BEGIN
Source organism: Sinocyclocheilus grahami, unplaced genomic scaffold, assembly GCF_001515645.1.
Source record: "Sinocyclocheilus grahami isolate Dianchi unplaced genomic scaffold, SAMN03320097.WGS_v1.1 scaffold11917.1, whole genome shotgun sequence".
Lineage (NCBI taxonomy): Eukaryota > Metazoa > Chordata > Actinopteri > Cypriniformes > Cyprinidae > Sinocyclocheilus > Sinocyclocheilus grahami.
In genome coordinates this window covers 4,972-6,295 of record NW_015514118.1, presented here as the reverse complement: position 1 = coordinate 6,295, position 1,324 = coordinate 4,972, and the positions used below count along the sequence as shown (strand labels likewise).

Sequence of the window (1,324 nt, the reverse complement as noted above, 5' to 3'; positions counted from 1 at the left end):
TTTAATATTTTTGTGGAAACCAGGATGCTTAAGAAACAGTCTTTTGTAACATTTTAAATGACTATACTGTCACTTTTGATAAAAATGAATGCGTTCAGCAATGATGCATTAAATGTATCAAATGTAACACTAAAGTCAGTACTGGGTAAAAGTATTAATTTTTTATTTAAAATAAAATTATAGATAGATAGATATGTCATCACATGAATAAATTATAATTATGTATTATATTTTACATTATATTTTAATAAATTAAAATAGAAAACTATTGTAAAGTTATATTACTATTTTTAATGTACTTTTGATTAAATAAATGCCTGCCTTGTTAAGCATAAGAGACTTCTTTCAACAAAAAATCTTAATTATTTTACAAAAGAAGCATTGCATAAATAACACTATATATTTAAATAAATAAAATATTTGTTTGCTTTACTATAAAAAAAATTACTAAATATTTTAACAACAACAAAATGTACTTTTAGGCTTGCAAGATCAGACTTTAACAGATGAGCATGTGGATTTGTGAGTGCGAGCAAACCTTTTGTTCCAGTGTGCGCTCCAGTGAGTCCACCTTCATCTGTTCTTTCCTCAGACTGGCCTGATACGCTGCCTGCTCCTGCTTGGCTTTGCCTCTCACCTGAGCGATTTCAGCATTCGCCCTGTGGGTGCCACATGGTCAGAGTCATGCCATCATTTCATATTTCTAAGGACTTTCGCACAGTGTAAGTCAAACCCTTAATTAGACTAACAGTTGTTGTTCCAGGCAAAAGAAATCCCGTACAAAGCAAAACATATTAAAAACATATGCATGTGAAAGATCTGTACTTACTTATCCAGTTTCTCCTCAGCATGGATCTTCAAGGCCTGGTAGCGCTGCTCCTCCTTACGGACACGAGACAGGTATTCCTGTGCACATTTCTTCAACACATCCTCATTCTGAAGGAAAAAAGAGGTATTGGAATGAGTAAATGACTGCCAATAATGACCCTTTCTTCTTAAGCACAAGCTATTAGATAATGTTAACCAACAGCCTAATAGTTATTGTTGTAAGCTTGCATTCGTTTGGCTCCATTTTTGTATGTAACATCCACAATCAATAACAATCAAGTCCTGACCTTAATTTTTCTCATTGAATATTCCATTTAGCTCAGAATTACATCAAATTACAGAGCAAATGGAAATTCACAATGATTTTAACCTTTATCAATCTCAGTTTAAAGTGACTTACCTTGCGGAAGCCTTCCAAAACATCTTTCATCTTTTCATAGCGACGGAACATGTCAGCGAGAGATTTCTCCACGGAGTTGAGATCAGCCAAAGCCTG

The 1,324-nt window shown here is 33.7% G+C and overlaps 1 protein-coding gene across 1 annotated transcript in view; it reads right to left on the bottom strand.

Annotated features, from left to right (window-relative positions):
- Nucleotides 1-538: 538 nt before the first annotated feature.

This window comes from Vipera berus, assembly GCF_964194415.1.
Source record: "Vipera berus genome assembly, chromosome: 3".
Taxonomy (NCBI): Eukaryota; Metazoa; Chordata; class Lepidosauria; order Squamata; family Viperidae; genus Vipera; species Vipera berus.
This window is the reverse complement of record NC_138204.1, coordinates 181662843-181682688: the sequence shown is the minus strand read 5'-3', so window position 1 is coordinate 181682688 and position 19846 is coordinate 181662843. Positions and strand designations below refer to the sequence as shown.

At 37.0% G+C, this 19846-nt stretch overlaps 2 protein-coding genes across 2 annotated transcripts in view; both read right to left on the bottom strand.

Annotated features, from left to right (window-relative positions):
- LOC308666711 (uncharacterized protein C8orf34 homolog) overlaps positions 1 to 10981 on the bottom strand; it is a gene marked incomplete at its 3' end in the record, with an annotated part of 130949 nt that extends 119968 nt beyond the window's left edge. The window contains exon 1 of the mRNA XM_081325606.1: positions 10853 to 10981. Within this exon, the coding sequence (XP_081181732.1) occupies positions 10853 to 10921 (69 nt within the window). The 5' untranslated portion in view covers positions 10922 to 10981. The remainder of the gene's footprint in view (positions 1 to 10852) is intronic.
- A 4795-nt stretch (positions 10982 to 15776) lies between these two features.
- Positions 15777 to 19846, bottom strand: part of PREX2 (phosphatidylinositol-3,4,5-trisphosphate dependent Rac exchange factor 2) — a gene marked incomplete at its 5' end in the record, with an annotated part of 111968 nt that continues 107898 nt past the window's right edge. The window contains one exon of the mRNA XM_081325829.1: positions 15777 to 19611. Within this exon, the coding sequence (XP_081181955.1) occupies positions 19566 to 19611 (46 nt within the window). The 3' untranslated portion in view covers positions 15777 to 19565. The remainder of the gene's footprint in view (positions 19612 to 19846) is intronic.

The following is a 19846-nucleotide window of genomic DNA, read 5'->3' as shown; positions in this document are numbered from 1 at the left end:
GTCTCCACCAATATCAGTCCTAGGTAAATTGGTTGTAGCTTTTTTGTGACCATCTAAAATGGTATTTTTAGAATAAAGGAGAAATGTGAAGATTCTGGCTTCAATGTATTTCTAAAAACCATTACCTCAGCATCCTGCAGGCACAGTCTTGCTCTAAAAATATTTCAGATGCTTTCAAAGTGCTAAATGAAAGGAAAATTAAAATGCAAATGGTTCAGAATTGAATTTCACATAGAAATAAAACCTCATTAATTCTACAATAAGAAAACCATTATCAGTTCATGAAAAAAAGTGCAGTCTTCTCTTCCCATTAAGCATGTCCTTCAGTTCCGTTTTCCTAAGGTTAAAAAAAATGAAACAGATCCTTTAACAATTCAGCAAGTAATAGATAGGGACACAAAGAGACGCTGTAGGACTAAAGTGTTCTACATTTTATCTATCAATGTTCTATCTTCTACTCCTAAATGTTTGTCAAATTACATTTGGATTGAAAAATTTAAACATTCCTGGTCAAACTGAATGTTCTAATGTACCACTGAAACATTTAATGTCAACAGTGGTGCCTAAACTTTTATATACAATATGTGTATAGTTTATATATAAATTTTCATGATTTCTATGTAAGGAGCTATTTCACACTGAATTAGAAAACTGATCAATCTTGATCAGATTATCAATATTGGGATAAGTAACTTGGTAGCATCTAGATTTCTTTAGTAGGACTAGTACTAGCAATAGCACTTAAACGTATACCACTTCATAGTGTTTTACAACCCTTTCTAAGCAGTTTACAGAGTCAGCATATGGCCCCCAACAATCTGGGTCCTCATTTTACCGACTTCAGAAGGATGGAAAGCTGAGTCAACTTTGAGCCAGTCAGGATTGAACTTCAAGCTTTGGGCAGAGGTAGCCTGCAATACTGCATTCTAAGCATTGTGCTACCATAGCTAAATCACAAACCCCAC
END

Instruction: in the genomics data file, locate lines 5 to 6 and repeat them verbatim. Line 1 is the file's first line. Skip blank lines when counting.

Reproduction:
Sequence of the window (1,324 nt, the reverse complement as noted above, 5' to 3'; positions counted from 1 at the left end):
TTTAATATTTTTGTGGAAACCAGGATGCTTAAGAAACAGTCTTTTGTAACATTTTAAATGACTATACTGTCACTTTTGATAAAAATGAATGCGTTCAGCAATGATGCATTAAATGTATCAAATGTAACACTAAAGTCAGTACTGGGTAAAAGTATTAATTTTTTATTTAAAATAAAATTATAGATAGATAGATATGTCATCACATGAATAAATTATAATTATGTATTATATTTTACATTATATTTTAATAAATTAAAATAGAAAACTATTGTAAAGTTATATTACTATTTTTAATGTACTTTTGATTAAATAAATGCCTGCCTTGTTAAGCATAAGAGACTTCTTTCAACAAAAAATCTTAATTATTTTACAAAAGAAGCATTGCATAAATAACACTATATATTTAAATAAATAAAATATTTGTTTGCTTTACTATAAAAAAAATTACTAAATATTTTAACAACAACAAAATGTACTTTTAGGCTTGCAAGATCAGACTTTAACAGATGAGCATGTGGATTTGTGAGTGCGAGCAAACCTTTTGTTCCAGTGTGCGCTCCAGTGAGTCCACCTTCATCTGTTCTTTCCTCAGACTGGCCTGATACGCTGCCTGCTCCTGCTTGGCTTTGCCTCTCACCTGAGCGATTTCAGCATTCGCCCTGTGGGTGCCACATGGTCAGAGTCATGCCATCATTTCATATTTCTAAGGACTTTCGCACAGTGTAAGTCAAACCCTTAATTAGACTAACAGTTGTTGTTCCAGGCAAAAGAAATCCCGTACAAAGCAAAACATATTAAAAACATATGCATGTGAAAGATCTGTACTTACTTATCCAGTTTCTCCTCAGCATGGATCTTCAAGGCCTGGTAGCGCTGCTCCTCCTTACGGACACGAGACAGGTATTCCTGTGCACATTTCTTCAACACATCCTCATTCTGAAGGAAAAAAGAGGTATTGGAATGAGTAAATGACTGCCAATAATGACCCTTTCTTCTTAAGCACAAGCTATTAGATAATGTTAACCAACAGCCTAATAGTTATTGTTGTAAGCTTGCATTCGTTTGGCTCCATTTTTGTATGTAACATCCACAATCAATAACAATCAAGTCCTGACCTTAATTTTTCTCATTGAATATTCCATTTAGCTCAGAATTACATCAAATTACAGAGCAAATGGAAATTCACAATGATTTTAACCTTTATCAATCTCAGTTTAAAGTGACTTACCTTGCGGAAGCCTTCCAAAACATCTTTCATCTTTTCATAGCGACGGAACATGTCAGCGAGAGATTTCTCCACGGAGTTGAGATCAGCCAAAGCCTG